Study shows snacking on nuts could help weight control

Research shows those who eat the right amount of nuts seems to have better weight control.
"When people were increasing their nut consumption by what they said was half a serving, which boils down to a tablespoon and a half of peanuts - raw peanuts - or two tablespoons of walnuts, a tree nut option, they were associated with less long-term weight gain," says Ryanne Lachman, a registered dietitian with Cleveland Clinic. 

The study in BMJ Nutrition Prevention and Health looked at data from more than 140,000 people to see if eating nuts had any impact on their weight over time.

Researchers found when people ate more nuts, particularly walnuts and tree nuts, they had a lower risk of developing obesity. They also had a lower risk of gaining just a few pounds over time. 

Lachman says the research shows eating nut butters did not have the same protective effect against weight gain.

She says this is likely because when we eat whole nuts, they take longer to chew and this can slow us down and make us feel fuller, sooner.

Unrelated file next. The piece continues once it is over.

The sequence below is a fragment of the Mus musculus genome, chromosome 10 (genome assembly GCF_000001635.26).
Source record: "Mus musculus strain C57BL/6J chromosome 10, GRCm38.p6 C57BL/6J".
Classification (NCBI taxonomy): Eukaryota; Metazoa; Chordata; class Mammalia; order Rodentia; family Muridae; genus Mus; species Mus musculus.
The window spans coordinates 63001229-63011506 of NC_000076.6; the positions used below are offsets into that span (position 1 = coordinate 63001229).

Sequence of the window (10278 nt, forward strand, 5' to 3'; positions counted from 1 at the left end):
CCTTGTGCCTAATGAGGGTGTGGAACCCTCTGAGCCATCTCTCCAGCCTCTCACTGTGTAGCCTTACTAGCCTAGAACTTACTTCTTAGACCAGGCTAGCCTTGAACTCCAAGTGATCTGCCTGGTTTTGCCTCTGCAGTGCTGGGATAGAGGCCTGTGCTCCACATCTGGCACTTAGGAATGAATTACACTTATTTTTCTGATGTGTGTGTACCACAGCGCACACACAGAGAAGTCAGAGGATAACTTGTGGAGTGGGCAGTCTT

An array of mixed nuts in a clear glass bowl.

"What I like about this is that it's preventative. It's something that you can add to help prevent excess weight gain or reduce the risk for developing obesity long-term. So there's lots of health benefits, but if weight is a concern, then adding nuts to your diet could be a great option."

The recommendation is two handfuls of nuts a day in their raw form. That means no added sugar or salt. 

And while the study did not show eating nuts helped people lose weight, it shows eating the right amount can help prevent us from gaining more.